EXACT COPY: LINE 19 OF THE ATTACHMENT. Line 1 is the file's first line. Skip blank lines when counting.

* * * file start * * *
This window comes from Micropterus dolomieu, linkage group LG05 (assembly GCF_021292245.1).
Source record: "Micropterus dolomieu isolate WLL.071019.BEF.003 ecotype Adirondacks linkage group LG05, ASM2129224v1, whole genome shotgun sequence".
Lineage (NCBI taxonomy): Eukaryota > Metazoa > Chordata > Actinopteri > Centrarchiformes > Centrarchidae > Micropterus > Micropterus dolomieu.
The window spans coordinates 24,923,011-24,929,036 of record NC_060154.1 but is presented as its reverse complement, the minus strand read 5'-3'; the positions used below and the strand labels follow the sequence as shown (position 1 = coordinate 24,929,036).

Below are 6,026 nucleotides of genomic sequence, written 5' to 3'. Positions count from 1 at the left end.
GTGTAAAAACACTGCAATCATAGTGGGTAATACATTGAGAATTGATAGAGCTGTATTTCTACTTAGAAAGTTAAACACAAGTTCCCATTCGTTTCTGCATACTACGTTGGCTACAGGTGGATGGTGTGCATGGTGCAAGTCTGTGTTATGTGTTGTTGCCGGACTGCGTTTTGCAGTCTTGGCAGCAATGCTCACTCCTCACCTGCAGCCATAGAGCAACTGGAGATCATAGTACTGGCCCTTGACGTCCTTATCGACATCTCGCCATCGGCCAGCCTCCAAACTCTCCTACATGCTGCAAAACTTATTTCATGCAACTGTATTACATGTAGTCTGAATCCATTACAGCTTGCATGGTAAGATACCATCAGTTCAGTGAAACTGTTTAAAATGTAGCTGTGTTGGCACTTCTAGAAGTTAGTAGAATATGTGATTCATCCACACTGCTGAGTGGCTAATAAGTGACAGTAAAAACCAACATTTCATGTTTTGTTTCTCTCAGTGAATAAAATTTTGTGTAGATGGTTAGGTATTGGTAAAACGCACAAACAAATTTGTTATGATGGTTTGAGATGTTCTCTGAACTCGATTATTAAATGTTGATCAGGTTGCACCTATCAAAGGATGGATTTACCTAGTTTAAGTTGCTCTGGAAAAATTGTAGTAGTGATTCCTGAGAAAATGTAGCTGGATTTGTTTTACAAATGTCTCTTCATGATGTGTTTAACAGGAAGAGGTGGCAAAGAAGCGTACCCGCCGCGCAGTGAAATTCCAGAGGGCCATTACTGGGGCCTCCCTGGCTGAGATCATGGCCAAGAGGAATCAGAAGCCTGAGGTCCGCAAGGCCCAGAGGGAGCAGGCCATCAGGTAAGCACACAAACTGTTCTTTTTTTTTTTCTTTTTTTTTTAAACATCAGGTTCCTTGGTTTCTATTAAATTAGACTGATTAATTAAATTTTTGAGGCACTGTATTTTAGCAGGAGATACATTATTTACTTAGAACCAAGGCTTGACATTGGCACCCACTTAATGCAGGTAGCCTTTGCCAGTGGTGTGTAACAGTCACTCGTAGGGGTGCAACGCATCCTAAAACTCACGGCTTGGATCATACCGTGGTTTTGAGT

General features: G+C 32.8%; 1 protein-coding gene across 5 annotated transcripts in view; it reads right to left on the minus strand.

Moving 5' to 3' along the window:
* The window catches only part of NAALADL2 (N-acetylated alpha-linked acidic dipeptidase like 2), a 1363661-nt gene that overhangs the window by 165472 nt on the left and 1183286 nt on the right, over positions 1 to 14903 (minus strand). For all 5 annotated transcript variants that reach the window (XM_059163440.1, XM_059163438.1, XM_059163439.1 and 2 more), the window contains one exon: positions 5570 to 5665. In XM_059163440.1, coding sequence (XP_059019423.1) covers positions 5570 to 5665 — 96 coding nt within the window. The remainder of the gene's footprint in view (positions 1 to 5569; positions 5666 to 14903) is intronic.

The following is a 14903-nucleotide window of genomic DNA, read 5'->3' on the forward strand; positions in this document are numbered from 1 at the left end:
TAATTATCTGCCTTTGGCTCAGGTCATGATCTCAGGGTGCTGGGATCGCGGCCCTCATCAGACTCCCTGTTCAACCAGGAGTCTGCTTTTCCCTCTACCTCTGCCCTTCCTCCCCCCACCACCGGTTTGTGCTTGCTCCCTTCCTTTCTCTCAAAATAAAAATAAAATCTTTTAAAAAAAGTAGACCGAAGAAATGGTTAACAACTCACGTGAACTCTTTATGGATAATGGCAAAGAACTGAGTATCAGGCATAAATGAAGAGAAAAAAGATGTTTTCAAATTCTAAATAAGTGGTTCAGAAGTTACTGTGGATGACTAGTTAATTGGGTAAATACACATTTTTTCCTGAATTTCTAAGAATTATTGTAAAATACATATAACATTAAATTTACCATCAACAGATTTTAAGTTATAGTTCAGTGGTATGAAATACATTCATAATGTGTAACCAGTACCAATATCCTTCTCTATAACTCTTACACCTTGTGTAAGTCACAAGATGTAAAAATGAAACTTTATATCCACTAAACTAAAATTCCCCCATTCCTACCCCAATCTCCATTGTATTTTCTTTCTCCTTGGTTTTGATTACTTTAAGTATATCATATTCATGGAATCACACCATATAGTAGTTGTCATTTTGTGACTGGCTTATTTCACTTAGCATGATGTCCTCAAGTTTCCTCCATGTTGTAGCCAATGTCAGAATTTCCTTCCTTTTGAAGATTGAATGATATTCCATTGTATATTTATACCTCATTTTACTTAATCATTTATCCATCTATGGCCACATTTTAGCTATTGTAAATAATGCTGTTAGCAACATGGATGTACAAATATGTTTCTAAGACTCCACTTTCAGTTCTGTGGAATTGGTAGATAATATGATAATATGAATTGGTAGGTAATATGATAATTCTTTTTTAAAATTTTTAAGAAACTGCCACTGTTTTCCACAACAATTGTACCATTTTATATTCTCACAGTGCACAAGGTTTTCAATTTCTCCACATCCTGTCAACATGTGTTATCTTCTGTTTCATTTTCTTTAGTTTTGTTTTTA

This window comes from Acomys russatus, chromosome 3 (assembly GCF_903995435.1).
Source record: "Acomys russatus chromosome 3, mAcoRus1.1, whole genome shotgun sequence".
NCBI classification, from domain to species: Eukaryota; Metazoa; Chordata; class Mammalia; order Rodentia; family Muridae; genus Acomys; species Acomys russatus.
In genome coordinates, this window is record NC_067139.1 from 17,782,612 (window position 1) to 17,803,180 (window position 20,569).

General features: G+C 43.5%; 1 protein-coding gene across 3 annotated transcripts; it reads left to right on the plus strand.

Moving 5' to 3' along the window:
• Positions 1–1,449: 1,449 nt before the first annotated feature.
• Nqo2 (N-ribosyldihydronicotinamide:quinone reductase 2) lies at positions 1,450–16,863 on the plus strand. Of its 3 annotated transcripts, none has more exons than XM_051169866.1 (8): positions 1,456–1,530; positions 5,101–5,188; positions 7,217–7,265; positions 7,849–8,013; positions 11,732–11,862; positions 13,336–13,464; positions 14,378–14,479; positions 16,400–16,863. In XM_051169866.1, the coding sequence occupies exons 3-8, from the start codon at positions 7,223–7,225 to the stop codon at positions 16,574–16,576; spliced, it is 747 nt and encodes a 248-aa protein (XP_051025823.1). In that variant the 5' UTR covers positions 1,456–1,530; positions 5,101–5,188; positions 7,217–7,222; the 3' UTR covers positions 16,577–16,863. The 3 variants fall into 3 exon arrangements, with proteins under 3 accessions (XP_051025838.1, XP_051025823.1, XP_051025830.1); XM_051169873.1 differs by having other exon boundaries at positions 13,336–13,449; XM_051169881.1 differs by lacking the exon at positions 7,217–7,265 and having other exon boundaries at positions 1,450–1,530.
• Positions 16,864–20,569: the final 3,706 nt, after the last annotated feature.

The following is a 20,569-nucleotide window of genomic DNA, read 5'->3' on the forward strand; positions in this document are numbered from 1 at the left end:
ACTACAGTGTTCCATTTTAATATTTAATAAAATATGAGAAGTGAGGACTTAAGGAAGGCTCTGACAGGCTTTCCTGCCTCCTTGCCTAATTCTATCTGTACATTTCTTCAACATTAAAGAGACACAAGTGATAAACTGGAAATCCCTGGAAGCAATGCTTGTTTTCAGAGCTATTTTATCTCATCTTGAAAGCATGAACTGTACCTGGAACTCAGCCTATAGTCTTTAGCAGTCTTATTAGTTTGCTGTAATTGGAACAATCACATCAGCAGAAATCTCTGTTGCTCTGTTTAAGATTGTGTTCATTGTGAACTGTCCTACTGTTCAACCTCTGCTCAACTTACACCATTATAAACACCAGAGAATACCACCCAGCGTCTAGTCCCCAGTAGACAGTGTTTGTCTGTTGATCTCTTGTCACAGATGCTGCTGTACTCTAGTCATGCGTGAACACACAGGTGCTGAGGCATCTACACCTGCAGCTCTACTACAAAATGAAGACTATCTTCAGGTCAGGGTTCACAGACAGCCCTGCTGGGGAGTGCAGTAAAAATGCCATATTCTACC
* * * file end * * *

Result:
• Nqo2 (N-ribosyldihydronicotinamide:quinone reductase 2) lies at positions 1,450–16,863 on the plus strand. Of its 3 annotated transcripts, none has more exons than XM_051169866.1 (8): positions 1,456–1,530; positions 5,101–5,188; positions 7,217–7,265; positions 7,849–8,013; positions 11,732–11,862; positions 13,336–13,464; positions 14,378–14,479; positions 16,400–16,863. In XM_051169866.1, the coding sequence occupies exons 3-8, from the start codon at positions 7,223–7,225 to the stop codon at positions 16,574–16,576; spliced, it is 747 nt and encodes a 248-aa protein (XP_051025823.1). In that variant the 5' UTR covers positions 1,456–1,530; positions 5,101–5,188; positions 7,217–7,222; the 3' UTR covers positions 16,577–16,863. The 3 variants fall into 3 exon arrangements, with proteins under 3 accessions (XP_051025838.1, XP_051025823.1, XP_051025830.1); XM_051169873.1 differs by having other exon boundaries at positions 13,336–13,449; XM_051169881.1 differs by lacking the exon at positions 7,217–7,265 and having other exon boundaries at positions 1,450–1,530.